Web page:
Abstract: Differences in Parenting Perspectives on Youth Identity, Socioemotional Well-Being and Contemporary Social Events across Different Racial/Ethnic Groups (Society for Social Work and Research 27th Annual Conference - Social Work Science and Complex Problems: Battling Inequities + Building Solutions)

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Differences in Parenting Perspectives on Youth Identity, Socioemotional Well-Being and Contemporary Social Events across Different Racial/Ethnic Groups

Friday, January 13, 2023
Encanto A, 2nd Level (Sheraton Phoenix Downtown)
* noted as presenting author
Jeanna Campbell, MSW, Graduate Research Assistant, University of Illinois at Urbana-Champaign, Urbana, IL
Tiffany Laursen, ALM, PhD Student, University of Illinois at Urbana-Champaign, Urbana, IL
Jenna Mahoney, MSW, PhD Student, University of Illinois at Urbana-Champaign, Urbana, IL
Kevin Tan, PhD, Assistant Professor, University of Illinois at Urbana-Champaign, Urbana, IL
Durriyyah Kemp, PhD, Acting County Director and Social & Emotional Learning Educator, University of Illinois at Urbana-Champaign, Westchester, IL
Background and Purpose: Parents play critical roles in the identity and socioemotional development of young people. Events that started in the Year 2020 have posed new challenges in parenting our young to be effective citizens. The COVID-19 pandemic and the politicization around masking, the killing of George Floyd by police and Black Lives Matter Movement, and the Capitol Insurrection on January 6, 2021 have elicited strong socioemotional response from both parents and young alike around race relations. Parents need to create safe, structured, predictable, and engaging environments in which opportunities are provided for young people to explore their identities. This study compares differences in views on youth identity and socioemotional well-being among parents from diverse racial/ethnic backgrounds.

Methods: Six focus groups with parents (N = 30) as part of the broader Healing Illinois Project were conducted. The focus groups were organized by race: majority White; Black, Indigenous, and People of Color (BIPOC) only; and mixed with both White and BIPOC participants. Semi-structured questions were asked on the impacts of contemporary events on youth identity and socioemotional well-being. Semantic qualitative thematic analysis was used to identify and compare emergent themes according to the racial composition of the focus groups.

Results: Two salient themes emerged across all the participant groups: increased social awareness and socioemotional distress. All participants shared a level of difficulty navigating the politics and impact of contemporary events in daily life. We observed that parents in the BIPOC only groups often shared that social awareness starts at an early age for their children: “having a six-year-old who's [i]n first grade now who's very much so well aware of the things that are happening in the world today.” In contrast, for White parents, their children became socially aware at older ages. Though White parents observed that their older children were more aware, there was difficulty navigating the politics (“my youth is too young to understand politics”). White parents also shared more frequently that it was difficult to explain politics to their children: “it's hard to explain to them... what’s right and what’s wrong”. For parents in the BIPOC only group, the impact of contemporary events was salient in their children’s lives: “it's hard to watch the news...with them, you know it's traumatizing to them, and they're very knowledgeable about what's going on.” In addition, BIPOC parents shared more often that systemic trauma has been endured throughout their children’s lives, and contemporary events like the pandemic are adding trauma; “trauma has been a part of our...of [my child’s] life unfortunately earlier on, and so I see this experience that we're going [through] this pandemic is just another form of trauma that families are experiencing.” Parents from all focus groups stated the importance of having difficult conversations with each other.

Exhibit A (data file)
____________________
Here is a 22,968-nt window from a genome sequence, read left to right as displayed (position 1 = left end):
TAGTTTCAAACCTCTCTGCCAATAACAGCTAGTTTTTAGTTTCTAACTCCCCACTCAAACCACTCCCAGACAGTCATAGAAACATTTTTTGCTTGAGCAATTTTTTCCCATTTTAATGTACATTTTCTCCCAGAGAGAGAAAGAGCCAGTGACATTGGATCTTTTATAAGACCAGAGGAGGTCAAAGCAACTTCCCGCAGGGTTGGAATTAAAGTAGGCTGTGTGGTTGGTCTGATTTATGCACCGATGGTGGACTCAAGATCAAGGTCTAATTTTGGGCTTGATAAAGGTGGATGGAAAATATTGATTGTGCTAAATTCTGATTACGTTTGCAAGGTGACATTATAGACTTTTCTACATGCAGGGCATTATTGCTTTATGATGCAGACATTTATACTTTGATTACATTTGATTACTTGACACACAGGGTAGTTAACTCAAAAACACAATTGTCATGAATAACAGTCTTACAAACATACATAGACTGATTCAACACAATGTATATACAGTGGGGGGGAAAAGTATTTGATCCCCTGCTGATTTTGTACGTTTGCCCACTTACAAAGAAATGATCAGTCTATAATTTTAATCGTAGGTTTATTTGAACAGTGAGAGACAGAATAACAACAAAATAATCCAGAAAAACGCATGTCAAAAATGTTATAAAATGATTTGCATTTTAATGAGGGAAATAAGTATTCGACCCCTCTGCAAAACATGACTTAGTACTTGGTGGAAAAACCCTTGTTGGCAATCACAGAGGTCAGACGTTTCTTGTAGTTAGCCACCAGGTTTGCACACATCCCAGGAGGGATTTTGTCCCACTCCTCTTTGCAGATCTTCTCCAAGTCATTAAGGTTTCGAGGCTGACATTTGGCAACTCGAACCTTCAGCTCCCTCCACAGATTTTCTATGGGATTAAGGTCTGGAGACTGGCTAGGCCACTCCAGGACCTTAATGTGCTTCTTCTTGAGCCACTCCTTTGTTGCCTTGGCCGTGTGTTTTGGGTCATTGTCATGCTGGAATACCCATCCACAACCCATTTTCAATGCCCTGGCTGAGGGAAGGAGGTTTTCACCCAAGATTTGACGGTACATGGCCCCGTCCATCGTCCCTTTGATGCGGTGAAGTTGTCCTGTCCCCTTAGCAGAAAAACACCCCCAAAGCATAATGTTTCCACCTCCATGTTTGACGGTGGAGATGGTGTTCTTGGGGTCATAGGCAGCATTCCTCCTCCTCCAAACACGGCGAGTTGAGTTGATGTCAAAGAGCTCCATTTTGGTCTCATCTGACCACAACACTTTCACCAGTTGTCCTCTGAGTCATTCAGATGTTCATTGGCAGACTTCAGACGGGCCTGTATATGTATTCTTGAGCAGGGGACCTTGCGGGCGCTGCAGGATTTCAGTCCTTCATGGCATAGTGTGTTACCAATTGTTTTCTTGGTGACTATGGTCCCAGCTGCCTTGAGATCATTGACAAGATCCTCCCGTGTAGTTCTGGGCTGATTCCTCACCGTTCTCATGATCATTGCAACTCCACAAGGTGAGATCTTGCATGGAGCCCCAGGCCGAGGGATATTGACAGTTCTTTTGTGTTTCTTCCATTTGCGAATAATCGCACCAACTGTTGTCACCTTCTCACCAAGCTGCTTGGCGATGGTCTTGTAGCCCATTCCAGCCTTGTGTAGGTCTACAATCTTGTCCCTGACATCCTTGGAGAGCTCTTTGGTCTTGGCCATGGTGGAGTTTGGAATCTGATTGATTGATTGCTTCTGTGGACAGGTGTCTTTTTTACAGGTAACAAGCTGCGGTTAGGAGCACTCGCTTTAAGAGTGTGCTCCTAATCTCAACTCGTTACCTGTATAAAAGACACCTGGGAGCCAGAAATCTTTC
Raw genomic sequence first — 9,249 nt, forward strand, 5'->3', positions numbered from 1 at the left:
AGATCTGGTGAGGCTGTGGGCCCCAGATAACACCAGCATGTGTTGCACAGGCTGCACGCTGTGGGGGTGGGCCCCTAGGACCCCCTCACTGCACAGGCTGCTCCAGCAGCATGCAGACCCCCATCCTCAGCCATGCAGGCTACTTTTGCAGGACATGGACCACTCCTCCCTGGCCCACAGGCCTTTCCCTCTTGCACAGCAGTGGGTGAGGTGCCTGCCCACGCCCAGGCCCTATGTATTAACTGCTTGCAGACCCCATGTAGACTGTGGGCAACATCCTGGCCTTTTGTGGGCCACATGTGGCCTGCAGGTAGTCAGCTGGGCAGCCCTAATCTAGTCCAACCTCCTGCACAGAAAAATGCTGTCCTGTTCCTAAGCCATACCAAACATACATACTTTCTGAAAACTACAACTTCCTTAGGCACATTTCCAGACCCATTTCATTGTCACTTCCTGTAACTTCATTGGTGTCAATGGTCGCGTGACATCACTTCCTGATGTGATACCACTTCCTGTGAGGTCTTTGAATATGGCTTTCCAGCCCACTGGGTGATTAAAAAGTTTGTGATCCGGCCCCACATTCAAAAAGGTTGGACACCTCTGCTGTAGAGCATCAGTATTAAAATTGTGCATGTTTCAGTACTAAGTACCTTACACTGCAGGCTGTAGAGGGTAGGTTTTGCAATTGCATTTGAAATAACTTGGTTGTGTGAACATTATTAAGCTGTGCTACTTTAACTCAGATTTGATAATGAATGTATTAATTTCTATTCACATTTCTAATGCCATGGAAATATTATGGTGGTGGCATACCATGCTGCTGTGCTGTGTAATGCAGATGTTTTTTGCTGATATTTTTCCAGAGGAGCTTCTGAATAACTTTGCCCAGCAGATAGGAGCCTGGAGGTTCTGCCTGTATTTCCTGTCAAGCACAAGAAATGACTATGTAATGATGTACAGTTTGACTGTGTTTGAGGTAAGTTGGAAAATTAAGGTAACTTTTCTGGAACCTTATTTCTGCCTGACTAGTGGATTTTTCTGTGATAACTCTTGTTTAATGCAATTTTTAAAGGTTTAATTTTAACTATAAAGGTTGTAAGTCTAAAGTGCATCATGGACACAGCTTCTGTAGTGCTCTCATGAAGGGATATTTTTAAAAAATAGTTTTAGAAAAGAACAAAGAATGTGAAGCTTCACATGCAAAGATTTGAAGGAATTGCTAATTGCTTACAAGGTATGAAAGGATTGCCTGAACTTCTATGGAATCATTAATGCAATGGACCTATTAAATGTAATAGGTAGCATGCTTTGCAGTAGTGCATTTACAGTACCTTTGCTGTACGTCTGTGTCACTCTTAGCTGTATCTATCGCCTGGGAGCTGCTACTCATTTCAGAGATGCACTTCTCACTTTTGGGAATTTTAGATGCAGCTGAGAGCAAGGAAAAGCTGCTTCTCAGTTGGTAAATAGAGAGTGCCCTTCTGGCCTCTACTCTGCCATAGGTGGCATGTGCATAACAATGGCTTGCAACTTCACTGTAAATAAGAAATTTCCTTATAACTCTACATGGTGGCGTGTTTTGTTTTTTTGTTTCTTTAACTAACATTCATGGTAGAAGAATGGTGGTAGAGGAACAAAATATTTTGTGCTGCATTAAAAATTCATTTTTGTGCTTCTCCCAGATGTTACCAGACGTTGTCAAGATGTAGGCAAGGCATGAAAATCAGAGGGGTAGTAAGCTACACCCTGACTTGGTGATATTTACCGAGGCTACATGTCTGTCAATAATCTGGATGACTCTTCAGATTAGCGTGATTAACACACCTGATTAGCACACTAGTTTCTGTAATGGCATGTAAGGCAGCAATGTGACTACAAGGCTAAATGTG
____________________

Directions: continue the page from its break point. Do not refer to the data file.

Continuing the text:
Conclusions and Implications: Parents play a key role in youth’s socioemotional well-being and understanding of contemporary social events. Supporting parents on having structured conversations with their children could improve socioemotional outcomes for all, as well as the development of equitable youth outcomes.